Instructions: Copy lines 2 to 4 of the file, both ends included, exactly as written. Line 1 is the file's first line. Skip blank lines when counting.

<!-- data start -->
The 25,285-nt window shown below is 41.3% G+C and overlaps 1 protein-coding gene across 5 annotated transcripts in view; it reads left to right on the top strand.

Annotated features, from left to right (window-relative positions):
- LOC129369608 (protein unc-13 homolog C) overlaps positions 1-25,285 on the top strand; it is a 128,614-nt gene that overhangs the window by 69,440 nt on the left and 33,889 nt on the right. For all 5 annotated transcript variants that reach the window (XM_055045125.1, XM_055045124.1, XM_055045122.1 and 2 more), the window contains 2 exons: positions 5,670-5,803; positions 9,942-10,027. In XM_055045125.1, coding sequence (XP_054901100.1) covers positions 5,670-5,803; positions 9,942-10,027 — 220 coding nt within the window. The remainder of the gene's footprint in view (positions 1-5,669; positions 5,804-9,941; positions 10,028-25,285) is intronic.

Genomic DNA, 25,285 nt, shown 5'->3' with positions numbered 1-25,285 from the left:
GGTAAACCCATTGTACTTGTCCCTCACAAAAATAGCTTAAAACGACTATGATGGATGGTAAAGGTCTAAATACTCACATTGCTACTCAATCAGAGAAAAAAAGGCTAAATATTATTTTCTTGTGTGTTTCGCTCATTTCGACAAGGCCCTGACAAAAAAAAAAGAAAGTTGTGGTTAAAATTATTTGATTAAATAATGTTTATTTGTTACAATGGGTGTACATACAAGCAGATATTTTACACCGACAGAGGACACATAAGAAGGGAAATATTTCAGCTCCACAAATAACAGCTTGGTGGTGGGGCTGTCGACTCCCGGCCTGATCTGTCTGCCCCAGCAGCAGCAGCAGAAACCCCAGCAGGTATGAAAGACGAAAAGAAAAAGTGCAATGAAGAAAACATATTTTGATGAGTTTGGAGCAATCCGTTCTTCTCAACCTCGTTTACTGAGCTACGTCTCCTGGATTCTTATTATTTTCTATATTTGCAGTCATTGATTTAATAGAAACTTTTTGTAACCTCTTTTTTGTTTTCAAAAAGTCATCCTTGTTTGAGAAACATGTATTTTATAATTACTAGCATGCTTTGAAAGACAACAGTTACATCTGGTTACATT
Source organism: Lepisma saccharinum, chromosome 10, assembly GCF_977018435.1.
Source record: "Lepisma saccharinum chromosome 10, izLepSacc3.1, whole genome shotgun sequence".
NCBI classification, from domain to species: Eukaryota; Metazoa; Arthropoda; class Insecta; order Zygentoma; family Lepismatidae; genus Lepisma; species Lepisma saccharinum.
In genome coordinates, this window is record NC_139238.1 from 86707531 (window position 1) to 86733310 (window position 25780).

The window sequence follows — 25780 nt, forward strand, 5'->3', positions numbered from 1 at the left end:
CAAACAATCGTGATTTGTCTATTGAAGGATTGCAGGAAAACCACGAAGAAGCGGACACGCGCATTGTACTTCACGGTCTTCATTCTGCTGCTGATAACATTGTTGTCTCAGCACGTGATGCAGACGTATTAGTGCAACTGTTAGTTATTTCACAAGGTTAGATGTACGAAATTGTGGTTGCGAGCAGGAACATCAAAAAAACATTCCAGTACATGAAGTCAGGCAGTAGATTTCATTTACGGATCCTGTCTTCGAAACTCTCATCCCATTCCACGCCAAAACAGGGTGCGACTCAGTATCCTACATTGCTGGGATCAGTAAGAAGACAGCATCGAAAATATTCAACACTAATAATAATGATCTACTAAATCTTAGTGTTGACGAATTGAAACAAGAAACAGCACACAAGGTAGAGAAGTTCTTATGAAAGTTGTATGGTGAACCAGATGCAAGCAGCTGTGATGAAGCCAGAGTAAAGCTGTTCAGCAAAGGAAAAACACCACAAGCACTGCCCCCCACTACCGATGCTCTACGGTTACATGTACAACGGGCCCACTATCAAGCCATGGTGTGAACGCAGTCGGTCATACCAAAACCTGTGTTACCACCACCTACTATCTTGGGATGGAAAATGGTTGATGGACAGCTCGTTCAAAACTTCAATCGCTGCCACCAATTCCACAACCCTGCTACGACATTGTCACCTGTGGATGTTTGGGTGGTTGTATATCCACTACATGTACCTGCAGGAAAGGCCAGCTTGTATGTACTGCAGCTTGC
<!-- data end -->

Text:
Annotated features, from left to right (window-relative positions):
- LOC129369608 (protein unc-13 homolog C) overlaps positions 1-25,285 on the top strand; it is a 128,614-nt gene that overhangs the window by 69,440 nt on the left and 33,889 nt on the right. For all 5 annotated transcript variants that reach the window (XM_055045125.1, XM_055045124.1, XM_055045122.1 and 2 more), the window contains 2 exons: positions 5,670-5,803; positions 9,942-10,027. In XM_055045125.1, coding sequence (XP_054901100.1) covers positions 5,670-5,803; positions 9,942-10,027 — 220 coding nt within the window. The remainder of the gene's footprint in view (positions 1-5,669; positions 5,804-9,941; positions 10,028-25,285) is intronic.

Genomic DNA, 25,285 nt, shown 5'->3' with positions numbered 1-25,285 from the left: